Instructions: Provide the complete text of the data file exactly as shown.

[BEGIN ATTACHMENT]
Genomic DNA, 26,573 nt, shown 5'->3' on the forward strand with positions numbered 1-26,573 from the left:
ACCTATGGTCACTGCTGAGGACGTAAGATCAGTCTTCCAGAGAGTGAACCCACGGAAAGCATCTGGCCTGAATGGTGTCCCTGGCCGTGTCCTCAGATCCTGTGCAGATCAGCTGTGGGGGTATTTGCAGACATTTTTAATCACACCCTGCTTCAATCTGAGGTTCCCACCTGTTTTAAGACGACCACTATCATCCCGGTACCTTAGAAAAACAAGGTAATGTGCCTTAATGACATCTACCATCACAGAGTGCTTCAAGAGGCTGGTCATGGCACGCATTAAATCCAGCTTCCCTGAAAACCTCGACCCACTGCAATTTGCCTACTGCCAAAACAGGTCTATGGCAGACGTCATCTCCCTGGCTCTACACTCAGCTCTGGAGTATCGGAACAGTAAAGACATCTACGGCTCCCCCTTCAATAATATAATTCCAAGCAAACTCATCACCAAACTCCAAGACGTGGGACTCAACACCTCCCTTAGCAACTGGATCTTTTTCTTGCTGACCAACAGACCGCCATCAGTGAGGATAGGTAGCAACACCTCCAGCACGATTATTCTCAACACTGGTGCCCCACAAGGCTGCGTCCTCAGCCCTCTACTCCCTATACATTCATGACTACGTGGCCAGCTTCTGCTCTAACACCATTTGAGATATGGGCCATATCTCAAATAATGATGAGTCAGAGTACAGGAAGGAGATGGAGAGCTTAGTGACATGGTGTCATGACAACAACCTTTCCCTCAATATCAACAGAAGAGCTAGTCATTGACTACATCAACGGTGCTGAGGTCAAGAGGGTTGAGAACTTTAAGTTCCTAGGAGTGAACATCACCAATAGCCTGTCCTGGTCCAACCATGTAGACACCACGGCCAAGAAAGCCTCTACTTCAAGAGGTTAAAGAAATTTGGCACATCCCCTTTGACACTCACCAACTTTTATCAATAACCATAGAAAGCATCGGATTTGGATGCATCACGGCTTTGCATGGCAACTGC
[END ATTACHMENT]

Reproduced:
Genomic DNA, 26,573 nt, shown 5'->3' on the forward strand with positions numbered 1-26,573 from the left:
ACCTATGGTCACTGCTGAGGACGTAAGATCAGTCTTCCAGAGAGTGAACCCACGGAAAGCATCTGGCCTGAATGGTGTCCCTGGCCGTGTCCTCAGATCCTGTGCAGATCAGCTGTGGGGGTATTTGCAGACATTTTTAATCACACCCTGCTTCAATCTGAGGTTCCCACCTGTTTTAAGACGACCACTATCATCCCGGTACCTTAGAAAAACAAGGTAATGTGCCTTAATGACATCTACCATCACAGAGTGCTTCAAGAGGCTGGTCATGGCACGCATTAAATCCAGCTTCCCTGAAAACCTCGACCCACTGCAATTTGCCTACTGCCAAAACAGGTCTATGGCAGACGTCATCTCCCTGGCTCTACACTCAGCTCTGGAGTATCGGAACAGTAAAGACATCTACGGCTCCCCCTTCAATAATATAATTCCAAGCAAACTCATCACCAAACTCCAAGACGTGGGACTCAACACCTCCCTTAGCAACTGGATCTTTTTCTTGCTGACCAACAGACCGCCATCAGTGAGGATAGGTAGCAACACCTCCAGCACGATTATTCTCAACACTGGTGCCCCACAAGGCTGCGTCCTCAGCCCTCTACTCCCTATACATTCATGACTACGTGGCCAGCTTCTGCTCTAACACCATTTGAGATATGGGCCATATCTCAAATAATGATGAGTCAGAGTACAGGAAGGAGATGGAGAGCTTAGTGACATGGTGTCATGACAACAACCTTTCCCTCAATATCAACAGAAGAGCTAGTCATTGACTACATCAACGGTGCTGAGGTCAAGAGGGTTGAGAACTTTAAGTTCCTAGGAGTGAACATCACCAATAGCCTGTCCTGGTCCAACCATGTAGACACCACGGCCAAGAAAGCCTCTACTTCAAGAGGTTAAAGAAATTTGGCACATCCCCTTTGACACTCACCAACTTTTATCAATAACCATAGAAAGCATCGGATTTGGATGCATCACGGCTTTGCATGGCAACTGC